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Shoppers warily return to retailers

April retail sales figures offered more signs that consumers are starting to feel better about spending. But they are still keeping their budgets tight, sticking mostly to necessities such as groceries and health care products.

In a glimmer of hope for the broader economy, some mall-based clothing stores saw their declines stabilize and Wal-Mart, the world’s largest retailer, reported some strength in housewares and other discretionary goods.

Among merchants that reported Thursday, Gap, American Eagle and Wet Seal posted smaller sales declines at their established locations than analysts had forecast. The Children’s Place, T.J. Maxx owner TJX Cos. Inc. and teen retailer the Buckle saw bigger gains than expected. But luxury stores again were hard hit as their higher-end wares find fewer takers.

Sales at stores open at least a year, or same-store sales, rose 0.7 percent last month, the first overall increase in six months, a tally by Goldman Sachs and the International Council of Shopping Centers found.


GM posts loss of $5.9 billion

General Motors, facing the prospect of bankruptcy, posted a loss of $5.9 billion for the first three months of this year as revenue continued to slide because of the economic crisis and slump in auto sales.

GM’s losses were offset somewhat by the company’s restructuring efforts and by an infusion of loans from the federal government, the automaker said Thursday.

GM has until the end of the month to cut costs further and win stakeholder concessions. If it fails, the government will likely force it into bankruptcy.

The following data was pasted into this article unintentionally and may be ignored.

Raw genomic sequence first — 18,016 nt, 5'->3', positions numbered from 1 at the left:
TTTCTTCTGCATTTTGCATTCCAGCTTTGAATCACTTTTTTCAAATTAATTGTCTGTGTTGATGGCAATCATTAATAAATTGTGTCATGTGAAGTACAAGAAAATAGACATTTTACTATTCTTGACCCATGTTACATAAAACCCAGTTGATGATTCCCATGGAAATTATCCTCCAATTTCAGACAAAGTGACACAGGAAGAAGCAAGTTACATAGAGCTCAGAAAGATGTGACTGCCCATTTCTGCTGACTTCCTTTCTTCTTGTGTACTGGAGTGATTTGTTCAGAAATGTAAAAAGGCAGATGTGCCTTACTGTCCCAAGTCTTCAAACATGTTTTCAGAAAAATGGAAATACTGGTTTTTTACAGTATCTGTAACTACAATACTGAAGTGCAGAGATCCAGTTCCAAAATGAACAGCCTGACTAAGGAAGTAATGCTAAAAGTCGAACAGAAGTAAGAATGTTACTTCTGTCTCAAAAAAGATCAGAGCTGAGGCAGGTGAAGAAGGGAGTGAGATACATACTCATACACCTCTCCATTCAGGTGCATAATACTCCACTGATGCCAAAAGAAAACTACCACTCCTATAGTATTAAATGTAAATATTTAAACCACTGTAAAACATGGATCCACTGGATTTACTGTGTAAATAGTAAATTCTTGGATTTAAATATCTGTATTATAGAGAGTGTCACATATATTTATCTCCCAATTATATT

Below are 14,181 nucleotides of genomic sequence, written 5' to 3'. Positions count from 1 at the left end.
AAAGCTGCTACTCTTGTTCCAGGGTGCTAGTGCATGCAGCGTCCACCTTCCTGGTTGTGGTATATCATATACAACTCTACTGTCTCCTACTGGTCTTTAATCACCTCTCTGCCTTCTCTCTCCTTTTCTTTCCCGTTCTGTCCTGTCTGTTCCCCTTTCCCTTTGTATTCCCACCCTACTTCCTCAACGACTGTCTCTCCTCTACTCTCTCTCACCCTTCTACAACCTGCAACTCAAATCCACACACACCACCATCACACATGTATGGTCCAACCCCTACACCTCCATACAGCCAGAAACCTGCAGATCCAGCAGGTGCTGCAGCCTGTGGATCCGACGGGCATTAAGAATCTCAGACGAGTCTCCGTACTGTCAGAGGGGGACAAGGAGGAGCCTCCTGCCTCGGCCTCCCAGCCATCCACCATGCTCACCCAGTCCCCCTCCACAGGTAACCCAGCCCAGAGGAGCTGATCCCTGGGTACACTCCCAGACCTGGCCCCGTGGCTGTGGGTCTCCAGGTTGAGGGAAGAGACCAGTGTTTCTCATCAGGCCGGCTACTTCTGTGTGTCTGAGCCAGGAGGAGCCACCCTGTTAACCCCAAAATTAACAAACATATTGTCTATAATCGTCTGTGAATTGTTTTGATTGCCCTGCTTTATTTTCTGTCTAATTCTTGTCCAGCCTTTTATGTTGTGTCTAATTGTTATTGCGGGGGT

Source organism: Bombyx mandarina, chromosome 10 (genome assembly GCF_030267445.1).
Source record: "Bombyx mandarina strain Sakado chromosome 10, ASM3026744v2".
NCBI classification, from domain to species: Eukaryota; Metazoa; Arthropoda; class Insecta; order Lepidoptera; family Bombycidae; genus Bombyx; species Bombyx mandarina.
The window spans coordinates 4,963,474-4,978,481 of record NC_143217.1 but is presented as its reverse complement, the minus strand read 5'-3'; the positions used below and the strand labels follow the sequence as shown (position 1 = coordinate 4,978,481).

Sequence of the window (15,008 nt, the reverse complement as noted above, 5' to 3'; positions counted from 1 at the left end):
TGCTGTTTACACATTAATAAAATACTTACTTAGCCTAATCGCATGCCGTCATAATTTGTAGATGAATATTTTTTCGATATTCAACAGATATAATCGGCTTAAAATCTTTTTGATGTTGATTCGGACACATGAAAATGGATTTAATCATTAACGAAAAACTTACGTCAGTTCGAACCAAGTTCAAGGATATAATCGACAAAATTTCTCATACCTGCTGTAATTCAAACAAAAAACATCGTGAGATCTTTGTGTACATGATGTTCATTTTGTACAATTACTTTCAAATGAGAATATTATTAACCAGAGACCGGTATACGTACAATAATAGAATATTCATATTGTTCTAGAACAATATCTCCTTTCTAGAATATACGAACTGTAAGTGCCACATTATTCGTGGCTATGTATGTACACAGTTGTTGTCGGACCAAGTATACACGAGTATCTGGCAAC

GM lost $9.78 per share, compared with a loss of $5.80 per share, or $3.3 billion, a year earlier.

Revenue fell 47 percent to $22.4 billion, compared with revenue of $42.4 billion in the same quarter last year, as GM cut production. Ray Young, GM’s chief financial officer, warned that such a drop could be dangerous.

“Once you start losing revenue, you get yourself into a vicious circle in which you cannot recover,” he said.


New claims decline for jobless benefits

New applications for jobless benefits plunged to the lowest level in 14 weeks, a possible sign that the massive wave of layoffs has peaked. Still, the number of unemployed workers getting benefits climbed to a new record.

The Labor Department reported Thursday that the number of newly laid off workers applying for benefits dropped to 601,000 last week. That was far better than the rise to 635,000 claims that economists expected.

But the total number of people receiving jobless benefits climbed to 6.35 million, a 14th straight record.

The four-week moving average of initial jobless claims, which smooths out volatility, totaled 623,500 last week, a decrease of more than 30,000 from the high in early April.

Redmond, Wash.

Nintendo projects stagnant sales

Nintendo, the sales powerhouse of the current generation of video game consoles, Thursday projected stagnant or declining sales for its Wii and DS systems.

Nintendo said it expects to sell 26 million Wii consoles and 30 million DS hand-held consoles during its current fiscal year, which started April 1. The Japanese company sold 26 million Wiis and 31 million DS units last fiscal year, ended March 31.

On the bright side, Nintendo said software sales for those devices were likely to increase, thanks to the growing number of consoles in people’s homes. The company projects it will sell 220 million Wii games this year, up from 204 million last year.

From wire reports

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